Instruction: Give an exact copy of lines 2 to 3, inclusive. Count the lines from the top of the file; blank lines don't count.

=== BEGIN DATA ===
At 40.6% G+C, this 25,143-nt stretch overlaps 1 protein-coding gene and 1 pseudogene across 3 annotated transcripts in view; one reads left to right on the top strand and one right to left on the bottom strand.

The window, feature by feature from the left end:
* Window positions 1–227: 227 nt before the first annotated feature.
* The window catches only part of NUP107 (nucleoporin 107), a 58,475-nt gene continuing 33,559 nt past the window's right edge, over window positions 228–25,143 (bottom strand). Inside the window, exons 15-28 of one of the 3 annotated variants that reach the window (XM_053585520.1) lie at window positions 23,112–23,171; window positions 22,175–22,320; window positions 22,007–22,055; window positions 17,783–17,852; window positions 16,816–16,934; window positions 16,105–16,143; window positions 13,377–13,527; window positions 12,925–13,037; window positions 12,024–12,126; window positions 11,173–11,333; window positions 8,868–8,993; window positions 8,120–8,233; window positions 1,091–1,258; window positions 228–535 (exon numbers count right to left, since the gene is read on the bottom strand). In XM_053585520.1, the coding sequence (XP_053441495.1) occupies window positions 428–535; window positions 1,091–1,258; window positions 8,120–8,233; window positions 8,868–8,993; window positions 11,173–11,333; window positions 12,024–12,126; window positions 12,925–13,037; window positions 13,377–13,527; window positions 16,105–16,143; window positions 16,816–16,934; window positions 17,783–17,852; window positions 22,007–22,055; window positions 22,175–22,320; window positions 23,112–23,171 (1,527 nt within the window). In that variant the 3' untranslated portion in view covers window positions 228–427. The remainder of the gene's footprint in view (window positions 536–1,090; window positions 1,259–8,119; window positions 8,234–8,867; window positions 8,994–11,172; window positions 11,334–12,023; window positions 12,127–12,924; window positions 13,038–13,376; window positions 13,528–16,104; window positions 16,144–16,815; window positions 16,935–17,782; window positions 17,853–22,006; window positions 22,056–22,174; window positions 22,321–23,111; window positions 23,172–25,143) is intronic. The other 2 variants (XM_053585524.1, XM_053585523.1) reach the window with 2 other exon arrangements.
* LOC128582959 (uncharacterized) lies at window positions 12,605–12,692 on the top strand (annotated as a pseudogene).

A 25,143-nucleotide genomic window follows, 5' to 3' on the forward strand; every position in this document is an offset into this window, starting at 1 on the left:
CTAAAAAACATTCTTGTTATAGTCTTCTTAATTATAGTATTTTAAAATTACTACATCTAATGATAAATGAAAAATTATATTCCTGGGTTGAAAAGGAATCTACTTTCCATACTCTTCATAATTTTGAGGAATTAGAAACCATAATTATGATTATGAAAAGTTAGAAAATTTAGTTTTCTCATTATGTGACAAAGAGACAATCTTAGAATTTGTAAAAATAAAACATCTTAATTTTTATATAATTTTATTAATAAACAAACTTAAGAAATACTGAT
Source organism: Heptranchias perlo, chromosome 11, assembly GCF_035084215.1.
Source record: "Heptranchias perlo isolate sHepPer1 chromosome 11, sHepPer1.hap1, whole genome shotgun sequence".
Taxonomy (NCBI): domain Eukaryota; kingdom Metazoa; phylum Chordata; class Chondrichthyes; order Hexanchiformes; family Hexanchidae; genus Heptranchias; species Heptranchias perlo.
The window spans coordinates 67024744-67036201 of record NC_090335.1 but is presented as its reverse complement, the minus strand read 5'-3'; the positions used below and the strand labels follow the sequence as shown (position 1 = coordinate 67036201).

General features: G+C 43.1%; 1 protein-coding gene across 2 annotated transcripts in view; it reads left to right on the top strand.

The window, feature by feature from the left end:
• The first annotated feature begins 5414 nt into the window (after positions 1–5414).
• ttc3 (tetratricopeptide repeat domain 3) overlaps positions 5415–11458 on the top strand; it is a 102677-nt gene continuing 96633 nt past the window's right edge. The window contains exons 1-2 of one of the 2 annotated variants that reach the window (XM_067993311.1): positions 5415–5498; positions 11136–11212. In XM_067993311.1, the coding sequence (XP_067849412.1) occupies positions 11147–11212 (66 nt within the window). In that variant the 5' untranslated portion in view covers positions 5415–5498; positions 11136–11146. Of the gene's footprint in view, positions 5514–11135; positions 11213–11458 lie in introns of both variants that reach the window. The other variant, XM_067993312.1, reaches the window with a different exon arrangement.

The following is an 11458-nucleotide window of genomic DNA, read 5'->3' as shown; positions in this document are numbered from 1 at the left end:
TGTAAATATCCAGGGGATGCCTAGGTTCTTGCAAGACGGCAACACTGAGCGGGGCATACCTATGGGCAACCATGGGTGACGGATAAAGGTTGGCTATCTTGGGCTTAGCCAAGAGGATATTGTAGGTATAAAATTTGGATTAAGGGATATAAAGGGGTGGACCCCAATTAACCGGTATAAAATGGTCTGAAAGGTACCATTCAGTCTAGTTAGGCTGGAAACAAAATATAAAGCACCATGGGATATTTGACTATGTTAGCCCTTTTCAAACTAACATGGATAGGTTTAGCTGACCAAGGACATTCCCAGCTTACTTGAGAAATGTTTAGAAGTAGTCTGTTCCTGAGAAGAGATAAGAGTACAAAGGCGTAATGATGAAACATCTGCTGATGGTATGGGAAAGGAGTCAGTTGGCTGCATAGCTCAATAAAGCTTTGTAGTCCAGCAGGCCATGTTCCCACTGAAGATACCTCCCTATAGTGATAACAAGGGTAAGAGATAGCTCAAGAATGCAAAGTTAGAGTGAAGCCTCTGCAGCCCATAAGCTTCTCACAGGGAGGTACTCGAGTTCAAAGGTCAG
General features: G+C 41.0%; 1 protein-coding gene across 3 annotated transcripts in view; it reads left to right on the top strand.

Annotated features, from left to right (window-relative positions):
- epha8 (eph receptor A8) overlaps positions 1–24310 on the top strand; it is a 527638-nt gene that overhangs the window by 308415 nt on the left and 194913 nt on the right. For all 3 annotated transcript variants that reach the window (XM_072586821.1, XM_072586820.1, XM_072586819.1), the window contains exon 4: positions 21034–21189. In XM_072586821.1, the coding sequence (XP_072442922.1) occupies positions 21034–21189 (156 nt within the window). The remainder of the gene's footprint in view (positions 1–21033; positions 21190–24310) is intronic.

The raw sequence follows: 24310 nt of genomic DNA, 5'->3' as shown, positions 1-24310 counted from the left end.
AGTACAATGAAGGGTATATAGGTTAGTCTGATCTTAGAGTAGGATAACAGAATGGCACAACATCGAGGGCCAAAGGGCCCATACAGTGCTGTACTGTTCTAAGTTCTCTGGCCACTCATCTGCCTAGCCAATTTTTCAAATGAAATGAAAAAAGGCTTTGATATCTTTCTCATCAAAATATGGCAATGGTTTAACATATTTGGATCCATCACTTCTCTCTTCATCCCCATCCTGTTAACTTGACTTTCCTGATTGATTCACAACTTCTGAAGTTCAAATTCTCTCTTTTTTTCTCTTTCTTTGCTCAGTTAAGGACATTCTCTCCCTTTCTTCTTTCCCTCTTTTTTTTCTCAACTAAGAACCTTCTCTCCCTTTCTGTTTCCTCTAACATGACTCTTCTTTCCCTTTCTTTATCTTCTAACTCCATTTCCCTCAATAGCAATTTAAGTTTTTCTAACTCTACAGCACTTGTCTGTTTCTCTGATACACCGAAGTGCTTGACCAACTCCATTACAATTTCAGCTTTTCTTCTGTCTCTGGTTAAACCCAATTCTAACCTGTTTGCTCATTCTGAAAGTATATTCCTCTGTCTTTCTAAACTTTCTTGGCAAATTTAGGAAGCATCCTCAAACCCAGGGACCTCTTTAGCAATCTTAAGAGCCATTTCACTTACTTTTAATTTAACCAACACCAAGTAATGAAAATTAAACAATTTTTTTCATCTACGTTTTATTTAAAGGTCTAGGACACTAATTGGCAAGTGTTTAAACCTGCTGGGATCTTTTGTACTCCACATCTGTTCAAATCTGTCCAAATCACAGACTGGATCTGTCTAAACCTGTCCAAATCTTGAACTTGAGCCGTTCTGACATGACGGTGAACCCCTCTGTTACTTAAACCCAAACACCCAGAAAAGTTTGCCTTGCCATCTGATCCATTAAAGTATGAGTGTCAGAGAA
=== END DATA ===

The window, feature by feature from the left end:
* Window positions 1–227: 227 nt before the first annotated feature.